A 10-year title sponsorship is rarer and rarer these days – what were the drivers for you to commit to the sport for such an extended period?
I didn’t want to do an awful lot of work in building up the Senior Tour and then let someone else come in and take it. We have protection in the contract across the term if we don’t think things are working as we envisaged, but I wanted to make sure we had longevity with the sponsorship.
I would love to attract some of the big names turning 50 in the next decade, such as Darren Clarke, Thomas Bjorn and Padraig Harrington. It’s exciting to have major champions coming through – it’ll be key to build on what we’ve done in order to get bigger and better sponsors onboard and to grow the profile in both the golfing and sports media.
Staysure are the first title sponsor of the Senior Tour ever – how does it feel to have re-energised the tour for the long term?
I get hand-written letters from the pros on the Staysure Tour, emails, phone calls – they are absolute gentlemen and they have been so authentically engaging, not just with me but with fellow amateurs and fans. I think David MacLaren was already doing a great job with the Tour, growing the number of events, and then we came along at the right time to give it a boost.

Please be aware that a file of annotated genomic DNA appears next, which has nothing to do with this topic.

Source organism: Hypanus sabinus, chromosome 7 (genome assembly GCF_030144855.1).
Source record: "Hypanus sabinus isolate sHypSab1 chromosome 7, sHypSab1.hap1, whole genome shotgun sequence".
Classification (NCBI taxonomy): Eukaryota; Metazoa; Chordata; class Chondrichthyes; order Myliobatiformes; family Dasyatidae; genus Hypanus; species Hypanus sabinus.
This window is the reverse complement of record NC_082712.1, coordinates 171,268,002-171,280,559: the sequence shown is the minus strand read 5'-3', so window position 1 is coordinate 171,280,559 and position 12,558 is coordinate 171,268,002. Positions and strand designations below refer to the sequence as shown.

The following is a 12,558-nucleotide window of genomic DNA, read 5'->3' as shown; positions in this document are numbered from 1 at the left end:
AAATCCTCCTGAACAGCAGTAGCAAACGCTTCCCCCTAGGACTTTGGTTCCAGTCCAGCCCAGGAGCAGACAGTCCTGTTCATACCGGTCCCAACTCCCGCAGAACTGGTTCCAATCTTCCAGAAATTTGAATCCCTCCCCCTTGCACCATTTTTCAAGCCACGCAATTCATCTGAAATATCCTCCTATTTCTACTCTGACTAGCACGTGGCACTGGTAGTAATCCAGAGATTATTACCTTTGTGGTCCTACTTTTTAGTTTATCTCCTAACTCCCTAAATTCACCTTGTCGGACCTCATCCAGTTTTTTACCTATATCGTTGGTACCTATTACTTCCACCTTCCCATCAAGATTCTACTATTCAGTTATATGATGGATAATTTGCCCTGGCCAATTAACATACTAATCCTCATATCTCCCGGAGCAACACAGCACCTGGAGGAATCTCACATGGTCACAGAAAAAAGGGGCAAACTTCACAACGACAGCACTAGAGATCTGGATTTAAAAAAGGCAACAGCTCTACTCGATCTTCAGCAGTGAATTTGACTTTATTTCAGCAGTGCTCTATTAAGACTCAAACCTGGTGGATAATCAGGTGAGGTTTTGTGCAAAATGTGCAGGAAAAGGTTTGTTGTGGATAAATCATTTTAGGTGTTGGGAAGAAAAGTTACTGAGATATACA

Obviously the Champions Tour in the US is hugely successful and has much deeper pockets so will attract a lot of the better players. But I am working hand in glove with David on the commercialisation of the Staysure Tour, including new tournament innovations. I don’t like being No 2 or No 3 – I want to be the best we can be. A title sponsor adds a lot of value which can have an impact across senior golf.
What is the Staysure Clubhouse?
Ultimately we didn’t feel that our golf proposition was strong enough. The sponsorship is one thing but you need to put something in front of people that gives them a proposition – why am I engaging with this? So the Staysure Clubhouse is a digital hub where golfers can sign up for free to become a member, and then for under £100 you get the golf insurance, access to the Staysure Amateur Tour, plus a whole load of benefits and goodies as well as tips and latest Staysure Tour news.